Signing Your Estate Documents: What You Need to Know

Disclaimer: This article on signing your will is intended for the purpose of providing information only. It is to be used only for the purposes of guidance. This article is not intended to be relied upon as the giving of legal advice and does not purport to be exhaustive.

In recent years, many of the tasks that used to happen in person have moved online, such as banking, shopping, and communication. 

The legal industry has also adapted to this digital shift, recognizing the need for remote solutions to streamline processes and meet clients’ evolving needs. Remote witnessing of wills and powers of attorney in Ontario is a prime example of how technology can facilitate legal transactions and provide individuals with greater convenience and accessibility.

In this article, we are going to outline the legal requirements for signing your estate documents and how remote witnessing works in our firm. 

Signing your will and powers of attorney

In order for a will to be valid, witnesses must witness you sign the will (unless it is a holograph will, which we discussed here). Certain criteria determine who can act as witnesses for the signing process. The following individuals cannot serve as witnesses:

  • Any beneficiary or their spouse.
  • The person named as executor or their spouse.

Previously, it was required for the testator and two witnesses to be physically present in the same location during the signing of the will. However, since 2021, these requirements have undergone modifications. 

Virtual witnessing is now permissible if at least one of the witnesses is a licensed lawyer or paralegal. You must follow certain conditions, such as ensuring all parties can see and hear each other in real time.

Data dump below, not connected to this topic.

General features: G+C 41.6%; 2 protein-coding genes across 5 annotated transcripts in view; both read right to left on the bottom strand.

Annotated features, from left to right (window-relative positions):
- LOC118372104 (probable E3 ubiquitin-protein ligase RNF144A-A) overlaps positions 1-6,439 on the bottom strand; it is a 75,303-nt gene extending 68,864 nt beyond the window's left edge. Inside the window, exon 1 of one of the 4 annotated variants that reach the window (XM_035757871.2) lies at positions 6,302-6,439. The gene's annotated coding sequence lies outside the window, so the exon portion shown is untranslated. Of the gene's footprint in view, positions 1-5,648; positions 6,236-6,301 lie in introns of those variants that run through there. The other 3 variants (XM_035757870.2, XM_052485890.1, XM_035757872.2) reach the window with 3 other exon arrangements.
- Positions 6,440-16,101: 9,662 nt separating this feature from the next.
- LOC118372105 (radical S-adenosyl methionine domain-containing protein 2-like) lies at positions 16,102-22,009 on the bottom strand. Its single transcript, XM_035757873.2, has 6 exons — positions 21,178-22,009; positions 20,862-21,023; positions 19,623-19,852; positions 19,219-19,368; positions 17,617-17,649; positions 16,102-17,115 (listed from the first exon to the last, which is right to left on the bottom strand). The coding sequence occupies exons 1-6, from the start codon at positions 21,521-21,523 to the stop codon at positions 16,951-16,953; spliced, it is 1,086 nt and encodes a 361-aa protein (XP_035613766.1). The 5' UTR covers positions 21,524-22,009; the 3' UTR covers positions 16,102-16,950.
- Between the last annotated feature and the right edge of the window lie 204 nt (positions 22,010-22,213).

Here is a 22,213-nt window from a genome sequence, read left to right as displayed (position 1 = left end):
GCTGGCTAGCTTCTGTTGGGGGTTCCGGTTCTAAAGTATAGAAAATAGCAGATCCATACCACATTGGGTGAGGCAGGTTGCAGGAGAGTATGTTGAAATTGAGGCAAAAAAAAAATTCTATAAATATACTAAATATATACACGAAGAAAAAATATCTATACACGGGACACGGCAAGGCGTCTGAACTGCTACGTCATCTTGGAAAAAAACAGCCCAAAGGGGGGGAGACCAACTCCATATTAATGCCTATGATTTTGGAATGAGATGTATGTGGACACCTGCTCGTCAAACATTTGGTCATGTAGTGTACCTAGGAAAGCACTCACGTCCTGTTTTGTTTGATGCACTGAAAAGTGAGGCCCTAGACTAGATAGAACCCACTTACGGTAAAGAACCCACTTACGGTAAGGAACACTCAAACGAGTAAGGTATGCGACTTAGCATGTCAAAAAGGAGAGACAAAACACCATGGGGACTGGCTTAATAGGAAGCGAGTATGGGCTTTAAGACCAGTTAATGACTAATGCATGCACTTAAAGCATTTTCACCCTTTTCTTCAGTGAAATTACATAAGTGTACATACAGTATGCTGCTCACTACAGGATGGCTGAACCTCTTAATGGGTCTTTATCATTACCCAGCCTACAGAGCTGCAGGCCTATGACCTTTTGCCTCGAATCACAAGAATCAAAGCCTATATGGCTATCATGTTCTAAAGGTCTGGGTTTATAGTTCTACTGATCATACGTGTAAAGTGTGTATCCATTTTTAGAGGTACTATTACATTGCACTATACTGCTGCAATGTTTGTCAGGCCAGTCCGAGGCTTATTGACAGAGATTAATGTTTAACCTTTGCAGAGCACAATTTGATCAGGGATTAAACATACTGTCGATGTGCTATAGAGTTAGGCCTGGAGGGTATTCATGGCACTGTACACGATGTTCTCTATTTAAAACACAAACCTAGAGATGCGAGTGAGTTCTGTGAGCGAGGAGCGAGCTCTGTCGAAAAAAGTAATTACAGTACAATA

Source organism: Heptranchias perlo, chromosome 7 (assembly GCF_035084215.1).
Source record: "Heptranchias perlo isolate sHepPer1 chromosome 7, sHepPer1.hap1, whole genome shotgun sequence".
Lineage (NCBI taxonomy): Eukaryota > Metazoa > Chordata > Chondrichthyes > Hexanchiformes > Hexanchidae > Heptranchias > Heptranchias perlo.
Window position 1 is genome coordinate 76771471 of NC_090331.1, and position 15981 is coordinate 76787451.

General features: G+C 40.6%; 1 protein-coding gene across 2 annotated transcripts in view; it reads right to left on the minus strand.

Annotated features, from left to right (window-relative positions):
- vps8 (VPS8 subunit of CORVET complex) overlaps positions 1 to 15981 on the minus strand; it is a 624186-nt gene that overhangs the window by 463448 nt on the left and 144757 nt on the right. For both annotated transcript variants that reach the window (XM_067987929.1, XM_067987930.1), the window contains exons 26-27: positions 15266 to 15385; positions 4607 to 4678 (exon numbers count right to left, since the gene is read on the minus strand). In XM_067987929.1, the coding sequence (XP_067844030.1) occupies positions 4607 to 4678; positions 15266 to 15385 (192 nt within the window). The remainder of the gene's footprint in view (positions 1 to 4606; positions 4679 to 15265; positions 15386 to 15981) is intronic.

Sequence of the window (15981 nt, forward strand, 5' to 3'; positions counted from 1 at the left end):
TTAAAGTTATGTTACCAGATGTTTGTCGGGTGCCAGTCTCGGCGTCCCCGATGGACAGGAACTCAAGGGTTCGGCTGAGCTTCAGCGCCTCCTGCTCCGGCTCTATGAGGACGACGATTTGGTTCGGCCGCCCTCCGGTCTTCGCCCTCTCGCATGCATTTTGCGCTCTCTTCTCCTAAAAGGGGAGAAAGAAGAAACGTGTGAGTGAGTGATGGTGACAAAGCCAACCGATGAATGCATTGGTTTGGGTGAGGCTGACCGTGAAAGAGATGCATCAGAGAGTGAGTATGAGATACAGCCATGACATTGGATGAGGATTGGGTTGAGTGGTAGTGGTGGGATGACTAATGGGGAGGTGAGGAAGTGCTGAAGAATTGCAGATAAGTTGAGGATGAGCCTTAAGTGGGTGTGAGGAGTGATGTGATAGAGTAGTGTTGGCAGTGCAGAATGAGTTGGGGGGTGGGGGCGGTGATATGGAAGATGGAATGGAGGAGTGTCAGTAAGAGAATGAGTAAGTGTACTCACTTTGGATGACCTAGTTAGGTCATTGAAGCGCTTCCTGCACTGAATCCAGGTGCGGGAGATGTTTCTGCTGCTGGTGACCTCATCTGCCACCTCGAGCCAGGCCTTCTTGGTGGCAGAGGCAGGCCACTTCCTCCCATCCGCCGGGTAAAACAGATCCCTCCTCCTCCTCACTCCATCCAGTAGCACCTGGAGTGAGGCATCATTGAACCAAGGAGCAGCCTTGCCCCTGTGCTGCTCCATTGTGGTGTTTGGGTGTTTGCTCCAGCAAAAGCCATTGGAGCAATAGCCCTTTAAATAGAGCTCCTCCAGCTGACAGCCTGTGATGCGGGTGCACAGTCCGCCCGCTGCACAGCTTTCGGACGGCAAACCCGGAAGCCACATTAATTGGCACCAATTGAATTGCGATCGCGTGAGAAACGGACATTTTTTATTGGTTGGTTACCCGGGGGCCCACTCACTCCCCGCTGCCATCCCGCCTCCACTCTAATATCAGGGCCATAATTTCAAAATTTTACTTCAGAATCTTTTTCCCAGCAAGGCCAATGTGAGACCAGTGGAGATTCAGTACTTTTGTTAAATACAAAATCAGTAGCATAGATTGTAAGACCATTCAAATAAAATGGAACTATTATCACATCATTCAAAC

Signing in counterpart 

When you sign your estate documents remotely, you are “signing in counterpart”. This means that each party involved can sign separate but identical copies of the document. The signed copies are then considered a unified and legally binding document. This flexibility eliminates the need for all parties to be physically present in the same location, making it easier to coordinate and complete the necessary signatures.

Can I use an electronic signature? 

In the realm of estate documents, it is important to note that electronic signatures are not allowed, and “wet ink” signatures are required. Estate documents, such as wills and powers of attorney, hold significant legal weight, and traditional pen-and-paper signatures are necessary to ensure their authenticity and validity. While electronic signatures have gained acceptance in various contexts, estate documents still uphold the traditional requirement of “wet ink” signatures.

a lawyer meeting on zoom to discuss signing your will.

What to expect at your signing meeting

Once we have prepared and finalized your documents, you will have a virtual meeting in order to sign them. We use Microsoft Teams to host our meetings, although any meeting platform can be used. 

First, you will need to have a full copy of your estate documents. You will be initialing each and every page, along with signing the signature pages. We will record your signing meeting in the event anyone questions your intentions at a future date. 

You will hold up a copy of your photo identification so that our team can confirm your identity. We will have a discussion to ensure that you are capable of signing your documents and that you approve their contents. As well, we will discuss who else is in the room with you. This may be important down the road if there are allegations of undue influence

After initialing the lower righthand corner of each page and signing the signature pages, you will hold up each page to the camera so that the recording can capture it. You will also need to send a scanned copy of your documents to our offices. 

After confirming that you have correctly executed the documents, we will then send our signed copy of your will and powers of attorney via registered mail. You can then store them as you see fit. (See here for our suggestions.) 

Beeksma Law and your estate planning needs

When it comes to signing your estate documents, ensuring a smooth and legally sound process is of utmost importance. 

At Beeksma Law, we understand the complexities and sensitivities involved in estate planning and administration. With our dedication to providing personalized legal advice, we can guide you through the intricacies of the signing process. 

Contact Beeksma Law today to embark on a journey toward comprehensive and reliable estate planning.

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